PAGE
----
In the past, my efforts have consistently been self-improvement projects – during which I tried with all my might to change myself to meet others’ needs or expectations. My focus was on fixing my inadequacies. I thought I had to change who I was or how I behaved to please other people (so that I’d be accepted and liked). I would always fail miserably at these efforts because I would set a goal for the change without being clear on why I was making the change. I would create a self-development checklist of all the “actions” I needed to take and I’d attack the project with great vigor - at first. When I acted in a way that was opposite of the change I was trying to make, I’d beat myself up. I’d expect quick results; so when the quick fixes didn’t work, I’d scrap the whole project.
No matter how much we want to make a change in our attitude, our behavior, or our ways of thinking, the process is still difficult. We easily get stuck in our old habits, swirl in our fear-based beliefs, and get trapped in our outdated (and often inaccurate) patterns of thinking. When we’re stuck here, we can’t see or understand why the change isn’t happening. We want the change, we want to become a better person, but we critically judge and berate ourselves for not being able to make the shift. Or we excuse or rationalize it away – telling ourselves we’re just wired this way so why bother trying to change?
I’ve come to see that personal growth, at its core, is not about fixing our inadequacies. True personal growth, real transformation, is about slowly uncovering and evolving into the person that we already are – at the deepest level of our soul. Personal transformation is about letting go of the false parts of ourselves that no longer fit: the masks we wear to try to please or fit in with others, the self-protective behaviors we’ve been learning our whole life, and the traits we lean on when we feel like it’s not enough to just be who we are.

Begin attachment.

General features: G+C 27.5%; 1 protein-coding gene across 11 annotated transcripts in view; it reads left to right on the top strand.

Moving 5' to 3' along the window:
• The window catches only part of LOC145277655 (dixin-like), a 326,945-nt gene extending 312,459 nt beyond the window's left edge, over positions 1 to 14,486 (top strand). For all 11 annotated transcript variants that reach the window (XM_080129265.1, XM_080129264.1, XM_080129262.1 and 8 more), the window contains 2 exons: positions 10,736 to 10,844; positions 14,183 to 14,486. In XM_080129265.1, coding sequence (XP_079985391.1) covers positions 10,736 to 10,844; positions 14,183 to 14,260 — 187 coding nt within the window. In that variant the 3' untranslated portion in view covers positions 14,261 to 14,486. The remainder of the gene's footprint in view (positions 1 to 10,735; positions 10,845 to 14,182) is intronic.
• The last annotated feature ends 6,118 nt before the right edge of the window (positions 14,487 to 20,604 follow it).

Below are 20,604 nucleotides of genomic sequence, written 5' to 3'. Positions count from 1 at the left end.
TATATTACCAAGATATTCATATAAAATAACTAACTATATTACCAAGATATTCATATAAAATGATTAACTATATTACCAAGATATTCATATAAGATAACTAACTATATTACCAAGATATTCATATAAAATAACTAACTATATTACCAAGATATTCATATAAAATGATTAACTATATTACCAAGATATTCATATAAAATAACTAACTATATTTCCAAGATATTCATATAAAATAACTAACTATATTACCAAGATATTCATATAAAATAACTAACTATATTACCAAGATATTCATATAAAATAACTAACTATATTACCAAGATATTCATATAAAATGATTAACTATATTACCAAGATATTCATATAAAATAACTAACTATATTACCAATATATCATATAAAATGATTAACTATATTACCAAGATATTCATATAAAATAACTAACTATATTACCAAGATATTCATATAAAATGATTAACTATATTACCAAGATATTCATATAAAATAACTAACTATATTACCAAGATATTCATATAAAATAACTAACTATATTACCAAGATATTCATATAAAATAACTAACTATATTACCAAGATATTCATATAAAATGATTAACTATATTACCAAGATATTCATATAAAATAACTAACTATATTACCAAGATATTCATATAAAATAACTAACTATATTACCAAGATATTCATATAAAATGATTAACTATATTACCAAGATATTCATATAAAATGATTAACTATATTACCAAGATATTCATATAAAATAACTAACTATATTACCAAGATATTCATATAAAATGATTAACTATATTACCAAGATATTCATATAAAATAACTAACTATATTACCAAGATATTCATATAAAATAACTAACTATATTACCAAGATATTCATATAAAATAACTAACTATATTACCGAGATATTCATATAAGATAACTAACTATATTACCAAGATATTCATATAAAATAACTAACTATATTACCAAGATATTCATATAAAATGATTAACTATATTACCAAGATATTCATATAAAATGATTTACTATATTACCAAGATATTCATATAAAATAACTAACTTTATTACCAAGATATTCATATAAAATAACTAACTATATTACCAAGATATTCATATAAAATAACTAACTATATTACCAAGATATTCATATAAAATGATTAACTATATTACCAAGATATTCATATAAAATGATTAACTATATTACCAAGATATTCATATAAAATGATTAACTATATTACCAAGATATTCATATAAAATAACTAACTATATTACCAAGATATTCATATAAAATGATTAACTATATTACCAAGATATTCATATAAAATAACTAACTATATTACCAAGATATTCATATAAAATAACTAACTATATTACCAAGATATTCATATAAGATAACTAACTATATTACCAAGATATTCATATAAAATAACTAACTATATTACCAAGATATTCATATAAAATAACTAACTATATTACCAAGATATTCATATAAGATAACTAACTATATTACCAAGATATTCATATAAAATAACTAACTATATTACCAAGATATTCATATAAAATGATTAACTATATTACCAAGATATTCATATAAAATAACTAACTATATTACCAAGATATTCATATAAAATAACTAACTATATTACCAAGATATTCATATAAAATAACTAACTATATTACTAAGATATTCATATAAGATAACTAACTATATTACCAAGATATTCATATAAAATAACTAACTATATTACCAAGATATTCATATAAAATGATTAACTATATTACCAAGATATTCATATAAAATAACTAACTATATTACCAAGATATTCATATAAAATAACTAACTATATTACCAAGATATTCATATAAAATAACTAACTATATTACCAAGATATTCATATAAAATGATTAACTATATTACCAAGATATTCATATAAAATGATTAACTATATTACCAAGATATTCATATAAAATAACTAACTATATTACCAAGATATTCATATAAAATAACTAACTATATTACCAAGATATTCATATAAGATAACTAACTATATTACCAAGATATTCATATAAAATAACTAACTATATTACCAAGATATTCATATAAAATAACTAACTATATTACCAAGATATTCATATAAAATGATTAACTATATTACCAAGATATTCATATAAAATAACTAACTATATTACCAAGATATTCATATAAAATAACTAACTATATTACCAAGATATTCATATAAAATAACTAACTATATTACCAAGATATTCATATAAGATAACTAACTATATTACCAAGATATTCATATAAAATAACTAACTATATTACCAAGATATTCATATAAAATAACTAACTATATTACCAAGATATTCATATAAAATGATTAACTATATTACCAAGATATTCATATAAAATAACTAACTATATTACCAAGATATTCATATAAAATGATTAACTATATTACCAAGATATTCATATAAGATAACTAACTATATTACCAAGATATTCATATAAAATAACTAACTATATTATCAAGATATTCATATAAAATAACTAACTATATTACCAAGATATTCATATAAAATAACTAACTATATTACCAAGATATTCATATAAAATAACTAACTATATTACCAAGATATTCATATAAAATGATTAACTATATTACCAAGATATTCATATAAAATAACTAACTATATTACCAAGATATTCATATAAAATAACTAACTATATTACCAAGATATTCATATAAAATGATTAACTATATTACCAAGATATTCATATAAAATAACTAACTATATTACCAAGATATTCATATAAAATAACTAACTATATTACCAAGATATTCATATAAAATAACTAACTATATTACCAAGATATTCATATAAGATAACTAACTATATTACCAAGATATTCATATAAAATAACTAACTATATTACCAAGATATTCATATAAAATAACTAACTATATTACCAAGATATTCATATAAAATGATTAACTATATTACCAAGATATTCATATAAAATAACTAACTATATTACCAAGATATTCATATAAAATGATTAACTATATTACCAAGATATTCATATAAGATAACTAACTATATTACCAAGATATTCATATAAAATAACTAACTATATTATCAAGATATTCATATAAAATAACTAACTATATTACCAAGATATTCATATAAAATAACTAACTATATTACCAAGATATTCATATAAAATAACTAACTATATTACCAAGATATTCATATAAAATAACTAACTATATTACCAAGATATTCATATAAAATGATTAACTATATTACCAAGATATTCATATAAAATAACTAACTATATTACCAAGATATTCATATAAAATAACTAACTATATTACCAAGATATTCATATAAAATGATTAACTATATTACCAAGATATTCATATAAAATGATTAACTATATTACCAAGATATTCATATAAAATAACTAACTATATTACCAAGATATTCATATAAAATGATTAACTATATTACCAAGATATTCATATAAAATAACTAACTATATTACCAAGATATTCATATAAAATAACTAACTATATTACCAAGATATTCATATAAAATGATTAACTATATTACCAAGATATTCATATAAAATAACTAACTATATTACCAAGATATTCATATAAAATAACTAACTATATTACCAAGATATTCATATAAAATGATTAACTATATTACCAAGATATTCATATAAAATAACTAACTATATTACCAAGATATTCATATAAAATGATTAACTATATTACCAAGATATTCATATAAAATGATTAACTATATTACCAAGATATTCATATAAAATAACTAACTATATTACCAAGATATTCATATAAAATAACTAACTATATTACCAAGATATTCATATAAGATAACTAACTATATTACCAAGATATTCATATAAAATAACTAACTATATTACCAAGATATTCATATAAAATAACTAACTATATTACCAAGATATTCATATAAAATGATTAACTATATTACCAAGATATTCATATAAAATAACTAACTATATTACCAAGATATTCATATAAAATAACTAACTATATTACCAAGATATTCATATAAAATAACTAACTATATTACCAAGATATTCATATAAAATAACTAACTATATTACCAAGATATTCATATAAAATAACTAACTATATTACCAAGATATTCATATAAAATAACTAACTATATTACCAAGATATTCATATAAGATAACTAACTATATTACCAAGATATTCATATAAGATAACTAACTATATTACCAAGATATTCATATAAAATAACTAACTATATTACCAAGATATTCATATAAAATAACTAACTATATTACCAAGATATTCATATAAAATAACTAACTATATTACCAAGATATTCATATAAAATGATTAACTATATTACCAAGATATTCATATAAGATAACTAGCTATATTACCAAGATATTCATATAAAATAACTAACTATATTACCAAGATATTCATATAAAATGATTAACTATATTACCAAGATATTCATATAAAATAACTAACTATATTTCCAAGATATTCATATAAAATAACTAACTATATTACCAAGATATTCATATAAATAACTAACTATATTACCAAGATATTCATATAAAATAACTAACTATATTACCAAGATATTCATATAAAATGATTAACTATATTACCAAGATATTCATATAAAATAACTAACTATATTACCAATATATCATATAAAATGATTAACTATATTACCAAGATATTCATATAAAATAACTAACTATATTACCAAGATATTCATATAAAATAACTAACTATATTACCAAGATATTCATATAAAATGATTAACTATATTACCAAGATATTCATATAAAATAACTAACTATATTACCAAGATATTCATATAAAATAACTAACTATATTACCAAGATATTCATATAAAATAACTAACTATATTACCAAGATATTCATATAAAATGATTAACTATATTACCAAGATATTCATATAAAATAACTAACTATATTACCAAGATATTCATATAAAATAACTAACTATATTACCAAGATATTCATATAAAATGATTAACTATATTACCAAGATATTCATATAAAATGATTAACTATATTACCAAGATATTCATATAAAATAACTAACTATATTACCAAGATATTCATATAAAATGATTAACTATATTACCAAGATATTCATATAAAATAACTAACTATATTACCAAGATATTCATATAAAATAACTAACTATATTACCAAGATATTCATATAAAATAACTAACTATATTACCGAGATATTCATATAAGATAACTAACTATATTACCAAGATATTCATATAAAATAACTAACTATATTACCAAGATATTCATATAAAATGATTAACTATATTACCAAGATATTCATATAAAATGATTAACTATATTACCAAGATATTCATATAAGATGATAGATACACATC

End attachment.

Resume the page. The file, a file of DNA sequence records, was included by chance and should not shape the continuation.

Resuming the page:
Real transformation is less about striving to become someone we think we’re supposed to be and more about relaxing away and releasing the parts of us that no longer fit so that our true selves can emerge. This process takes time; we’ve been building our personas for our whole lives so expecting them to change overnight is not realistic.
There are three things I’ve learned to be true about personal growth:
- When it comes to personal transformation, there are no quick fixes, no overnight successes, and no immediate gratification. We can’t just wish our way into a change or snap our fingers and instantly become the person we aspire to be. True transformation takes time. It requires slow, deep, patient work. We need to offer ourselves grace and forgiveness when we revert back to old ways (which we will do, see the next point…).
- Even though we long to become a better person, we will resist the very change we are seeking. We will sabotage our own success, and we won’t always notice that we’re doing it. We are creatures of habit and we find comfort in our comfortable ways of being – even when our behaviors, beliefs, or choices are bringing us or others pain or misery. We’re more comfortable hanging out there because it’s what we know. It takes more effort for us to change than to continue doing what we know.
- Another big disappointment is that there are no one-size-fits-all checklists, approaches, or winning formulas for personal transformation. This is important because we see other people having great success and naturally we want to know what we’re doing. When we try to replicate their process, we fail. We need to realize that what works for other people may not lead to the same outcome for us. We’re starting from a different place, we have a unique personality and we may be trying to fill different needs. We need to honor our uniqueness and individuality.
When we keep these three truths in mind, it creates an environment that supports transformation. We view the whole process more realistically and we find comfort in knowing that we get more than one shot at it. Personal transformation is not often something than happens in a few months; it can take a lifetime to evolve into the person we were created to be. Personal transformation is rarely about learning new behaviors. It involves unlearning our old ways of being, letting go of our fear-based beliefs, and relaxing old habits and patterns.
Transformation is a process, and as life happens there are ups and downs. It’s a journey of discovery – there are moments on mountaintops and moments in deep valleys of despair. (Rick Warren)
When you find yourself in the valleys of despair, remember to give yourself grace and forgiveness. Don’t beat yourself up for not being able to make an immediate change. And when you find yourself on a mountaintop, remember to acknowledge your effort, and to celebrate!